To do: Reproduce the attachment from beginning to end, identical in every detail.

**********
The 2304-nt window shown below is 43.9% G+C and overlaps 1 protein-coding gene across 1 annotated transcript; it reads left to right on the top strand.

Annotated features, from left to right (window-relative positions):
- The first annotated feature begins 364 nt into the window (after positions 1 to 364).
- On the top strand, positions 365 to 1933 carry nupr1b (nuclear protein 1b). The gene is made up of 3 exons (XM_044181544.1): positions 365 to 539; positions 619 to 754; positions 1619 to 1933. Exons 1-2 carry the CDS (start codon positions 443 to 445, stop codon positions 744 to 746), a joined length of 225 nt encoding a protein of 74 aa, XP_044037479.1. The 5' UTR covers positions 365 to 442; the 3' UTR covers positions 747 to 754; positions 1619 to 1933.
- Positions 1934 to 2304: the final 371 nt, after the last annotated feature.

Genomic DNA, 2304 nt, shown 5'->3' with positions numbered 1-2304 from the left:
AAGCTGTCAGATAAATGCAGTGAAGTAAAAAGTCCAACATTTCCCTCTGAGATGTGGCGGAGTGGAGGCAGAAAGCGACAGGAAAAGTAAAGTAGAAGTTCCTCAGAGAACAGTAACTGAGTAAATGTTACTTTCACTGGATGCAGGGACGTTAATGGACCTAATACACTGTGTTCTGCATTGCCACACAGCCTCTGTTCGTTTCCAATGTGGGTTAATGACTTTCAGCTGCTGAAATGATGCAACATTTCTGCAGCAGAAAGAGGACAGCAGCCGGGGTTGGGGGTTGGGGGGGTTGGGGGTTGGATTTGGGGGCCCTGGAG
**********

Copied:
The 2304-nt window shown below is 43.9% G+C and overlaps 1 protein-coding gene across 1 annotated transcript; it reads left to right on the top strand.

Annotated features, from left to right (window-relative positions):
- The first annotated feature begins 364 nt into the window (after positions 1 to 364).
- On the top strand, positions 365 to 1933 carry nupr1b (nuclear protein 1b). The gene is made up of 3 exons (XM_044181544.1): positions 365 to 539; positions 619 to 754; positions 1619 to 1933. Exons 1-2 carry the CDS (start codon positions 443 to 445, stop codon positions 744 to 746), a joined length of 225 nt encoding a protein of 74 aa, XP_044037479.1. The 5' UTR covers positions 365 to 442; the 3' UTR covers positions 747 to 754; positions 1619 to 1933.
- Positions 1934 to 2304: the final 371 nt, after the last annotated feature.

Genomic DNA, 2304 nt, shown 5'->3' with positions numbered 1-2304 from the left:
AAGCTGTCAGATAAATGCAGTGAAGTAAAAAGTCCAACATTTCCCTCTGAGATGTGGCGGAGTGGAGGCAGAAAGCGACAGGAAAAGTAAAGTAGAAGTTCCTCAGAGAACAGTAACTGAGTAAATGTTACTTTCACTGGATGCAGGGACGTTAATGGACCTAATACACTGTGTTCTGCATTGCCACACAGCCTCTGTTCGTTTCCAATGTGGGTTAATGACTTTCAGCTGCTGAAATGATGCAACATTTCTGCAGCAGAAAGAGGACAGCAGCCGGGGTTGGGGGTTGGGGGGGTTGGGGGTTGGATTTGGGGGCCCTGGAG